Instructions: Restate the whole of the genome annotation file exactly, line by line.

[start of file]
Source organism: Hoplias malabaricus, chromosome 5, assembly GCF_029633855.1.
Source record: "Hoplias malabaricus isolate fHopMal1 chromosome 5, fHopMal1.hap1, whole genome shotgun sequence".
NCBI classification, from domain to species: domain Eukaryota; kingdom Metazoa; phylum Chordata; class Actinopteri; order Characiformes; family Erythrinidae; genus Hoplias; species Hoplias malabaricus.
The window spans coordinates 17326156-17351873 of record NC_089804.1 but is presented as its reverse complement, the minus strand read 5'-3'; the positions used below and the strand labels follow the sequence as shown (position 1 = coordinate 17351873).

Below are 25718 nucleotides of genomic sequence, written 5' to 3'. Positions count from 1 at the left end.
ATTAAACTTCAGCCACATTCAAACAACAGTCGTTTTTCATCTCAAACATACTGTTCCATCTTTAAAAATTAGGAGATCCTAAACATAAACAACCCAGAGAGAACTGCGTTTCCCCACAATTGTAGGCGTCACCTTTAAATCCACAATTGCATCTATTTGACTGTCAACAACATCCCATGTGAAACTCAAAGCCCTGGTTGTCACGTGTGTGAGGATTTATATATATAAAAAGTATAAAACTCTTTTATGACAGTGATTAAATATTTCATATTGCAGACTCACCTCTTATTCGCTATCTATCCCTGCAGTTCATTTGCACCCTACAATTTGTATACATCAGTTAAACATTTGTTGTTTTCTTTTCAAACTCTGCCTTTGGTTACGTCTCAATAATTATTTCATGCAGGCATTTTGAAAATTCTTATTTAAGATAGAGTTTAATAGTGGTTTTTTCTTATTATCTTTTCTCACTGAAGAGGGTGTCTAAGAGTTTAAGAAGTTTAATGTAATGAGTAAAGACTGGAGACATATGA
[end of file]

Source organism: Hoplias malabaricus, chromosome 5, assembly GCF_029633855.1.
Source record: "Hoplias malabaricus isolate fHopMal1 chromosome 5, fHopMal1.hap1, whole genome shotgun sequence".
NCBI classification, from domain to species: domain Eukaryota; kingdom Metazoa; phylum Chordata; class Actinopteri; order Characiformes; family Erythrinidae; genus Hoplias; species Hoplias malabaricus.
The window spans coordinates 17326156-17351873 of record NC_089804.1 but is presented as its reverse complement, the minus strand read 5'-3'; the positions used below and the strand labels follow the sequence as shown (position 1 = coordinate 17351873).

Below are 25718 nucleotides of genomic sequence, written 5' to 3'. Positions count from 1 at the left end.
ATTAAACTTCAGCCACATTCAAACAACAGTCGTTTTTCATCTCAAACATACTGTTCCATCTTTAAAAATTAGGAGATCCTAAACATAAACAACCCAGAGAGAACTGCGTTTCCCCACAATTGTAGGCGTCACCTTTAAATCCACAATTGCATCTATTTGACTGTCAACAACATCCCATGTGAAACTCAAAGCCCTGGTTGTCACGTGTGTGAGGATTTATATATATAAAAAGTATAAAACTCTTTTATGACAGTGATTAAATATTTCATATTGCAGACTCACCTCTTATTCGCTATCTATCCCTGCAGTTCATTTGCACCCTACAATTTGTATACATCAGTTAAACATTTGTTGTTTTCTTTTCAAACTCTGCCTTTGGTTACGTCTCAATAATTATTTCATGCAGGCATTTTGAAAATTCTTATTTAAGATAGAGTTTAATAGTGGTTTTTTCTTATTATCTTTTCTCACTGAAGAGGGTGTCTAAGAGTTTAAGAAGTTTAATGTAATGAGTAAAGACTGGAGACATATGA